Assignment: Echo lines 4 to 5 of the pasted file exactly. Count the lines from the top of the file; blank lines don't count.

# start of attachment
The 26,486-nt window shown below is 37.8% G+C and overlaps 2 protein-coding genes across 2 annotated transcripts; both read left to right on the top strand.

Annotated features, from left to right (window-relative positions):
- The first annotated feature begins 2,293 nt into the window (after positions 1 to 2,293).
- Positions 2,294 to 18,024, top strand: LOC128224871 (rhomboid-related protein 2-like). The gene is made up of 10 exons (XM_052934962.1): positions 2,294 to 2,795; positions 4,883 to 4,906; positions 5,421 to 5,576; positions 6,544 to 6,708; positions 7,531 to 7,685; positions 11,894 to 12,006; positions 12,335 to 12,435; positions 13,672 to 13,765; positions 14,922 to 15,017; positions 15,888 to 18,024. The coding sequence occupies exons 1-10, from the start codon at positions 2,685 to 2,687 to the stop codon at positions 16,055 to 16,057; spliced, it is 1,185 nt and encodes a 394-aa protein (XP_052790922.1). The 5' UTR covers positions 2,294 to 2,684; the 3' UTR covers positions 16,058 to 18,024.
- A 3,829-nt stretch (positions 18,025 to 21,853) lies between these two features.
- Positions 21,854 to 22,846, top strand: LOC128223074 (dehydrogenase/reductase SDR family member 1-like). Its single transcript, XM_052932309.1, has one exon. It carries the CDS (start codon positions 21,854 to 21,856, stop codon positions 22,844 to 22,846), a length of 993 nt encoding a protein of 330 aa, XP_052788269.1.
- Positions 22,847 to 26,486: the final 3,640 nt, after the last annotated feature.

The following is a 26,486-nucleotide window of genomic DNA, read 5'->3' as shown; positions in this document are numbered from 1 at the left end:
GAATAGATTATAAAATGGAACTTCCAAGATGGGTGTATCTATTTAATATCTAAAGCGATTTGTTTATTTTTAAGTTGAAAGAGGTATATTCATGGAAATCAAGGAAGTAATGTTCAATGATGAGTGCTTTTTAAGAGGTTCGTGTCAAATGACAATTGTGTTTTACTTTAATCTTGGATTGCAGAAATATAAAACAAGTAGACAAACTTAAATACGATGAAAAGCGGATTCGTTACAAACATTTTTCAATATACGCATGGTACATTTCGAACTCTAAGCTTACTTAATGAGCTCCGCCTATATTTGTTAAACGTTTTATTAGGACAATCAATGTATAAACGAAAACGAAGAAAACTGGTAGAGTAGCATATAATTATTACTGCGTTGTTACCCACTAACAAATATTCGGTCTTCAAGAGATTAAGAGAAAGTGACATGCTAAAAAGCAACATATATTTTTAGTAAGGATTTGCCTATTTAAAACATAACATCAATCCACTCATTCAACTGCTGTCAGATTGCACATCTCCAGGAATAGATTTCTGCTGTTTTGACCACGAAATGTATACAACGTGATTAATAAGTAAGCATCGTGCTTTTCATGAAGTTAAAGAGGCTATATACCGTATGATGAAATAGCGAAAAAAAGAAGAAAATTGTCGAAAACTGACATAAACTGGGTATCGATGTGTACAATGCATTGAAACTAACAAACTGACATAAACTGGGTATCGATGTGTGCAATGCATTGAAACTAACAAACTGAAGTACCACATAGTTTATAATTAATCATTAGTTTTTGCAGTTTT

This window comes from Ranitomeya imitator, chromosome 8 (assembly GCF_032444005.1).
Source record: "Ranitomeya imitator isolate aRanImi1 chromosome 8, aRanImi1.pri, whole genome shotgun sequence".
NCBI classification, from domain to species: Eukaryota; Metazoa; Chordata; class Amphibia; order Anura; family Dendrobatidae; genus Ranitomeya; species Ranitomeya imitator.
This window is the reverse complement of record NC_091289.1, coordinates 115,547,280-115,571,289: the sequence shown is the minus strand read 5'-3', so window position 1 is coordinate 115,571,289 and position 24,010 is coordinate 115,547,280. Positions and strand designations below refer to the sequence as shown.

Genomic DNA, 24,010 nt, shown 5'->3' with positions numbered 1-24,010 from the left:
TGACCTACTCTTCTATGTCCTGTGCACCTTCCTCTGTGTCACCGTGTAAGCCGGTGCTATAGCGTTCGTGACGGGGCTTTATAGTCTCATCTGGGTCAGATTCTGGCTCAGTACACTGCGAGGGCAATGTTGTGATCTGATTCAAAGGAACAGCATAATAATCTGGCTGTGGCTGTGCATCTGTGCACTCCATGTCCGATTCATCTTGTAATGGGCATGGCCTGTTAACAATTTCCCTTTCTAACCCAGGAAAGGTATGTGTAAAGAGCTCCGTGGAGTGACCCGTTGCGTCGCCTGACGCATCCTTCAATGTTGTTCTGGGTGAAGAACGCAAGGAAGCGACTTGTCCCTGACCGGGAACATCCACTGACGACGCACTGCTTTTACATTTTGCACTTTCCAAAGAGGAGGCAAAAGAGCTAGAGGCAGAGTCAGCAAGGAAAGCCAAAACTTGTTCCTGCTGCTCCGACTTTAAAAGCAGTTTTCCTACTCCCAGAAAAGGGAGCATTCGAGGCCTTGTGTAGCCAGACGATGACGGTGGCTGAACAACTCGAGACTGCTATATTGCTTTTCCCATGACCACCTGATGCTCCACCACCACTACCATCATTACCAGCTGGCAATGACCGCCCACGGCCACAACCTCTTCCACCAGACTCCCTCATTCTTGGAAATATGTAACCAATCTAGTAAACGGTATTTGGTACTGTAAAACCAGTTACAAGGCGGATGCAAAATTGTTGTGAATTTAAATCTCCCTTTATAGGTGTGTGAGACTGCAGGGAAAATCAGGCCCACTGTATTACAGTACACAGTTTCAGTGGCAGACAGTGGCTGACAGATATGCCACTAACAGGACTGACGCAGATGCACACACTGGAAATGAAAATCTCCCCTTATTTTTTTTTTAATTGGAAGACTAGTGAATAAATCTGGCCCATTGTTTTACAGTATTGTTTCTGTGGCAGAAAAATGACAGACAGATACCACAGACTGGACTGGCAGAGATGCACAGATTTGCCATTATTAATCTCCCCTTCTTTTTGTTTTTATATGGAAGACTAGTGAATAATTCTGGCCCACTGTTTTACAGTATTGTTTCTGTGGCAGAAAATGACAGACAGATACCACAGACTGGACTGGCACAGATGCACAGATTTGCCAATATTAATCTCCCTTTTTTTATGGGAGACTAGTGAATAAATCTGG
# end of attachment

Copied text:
- Positions 2,294 to 18,024, top strand: LOC128224871 (rhomboid-related protein 2-like). The gene is made up of 10 exons (XM_052934962.1): positions 2,294 to 2,795; positions 4,883 to 4,906; positions 5,421 to 5,576; positions 6,544 to 6,708; positions 7,531 to 7,685; positions 11,894 to 12,006; positions 12,335 to 12,435; positions 13,672 to 13,765; positions 14,922 to 15,017; positions 15,888 to 18,024. The coding sequence occupies exons 1-10, from the start codon at positions 2,685 to 2,687 to the stop codon at positions 16,055 to 16,057; spliced, it is 1,185 nt and encodes a 394-aa protein (XP_052790922.1). The 5' UTR covers positions 2,294 to 2,684; the 3' UTR covers positions 16,058 to 18,024.
- A 3,829-nt stretch (positions 18,025 to 21,853) lies between these two features.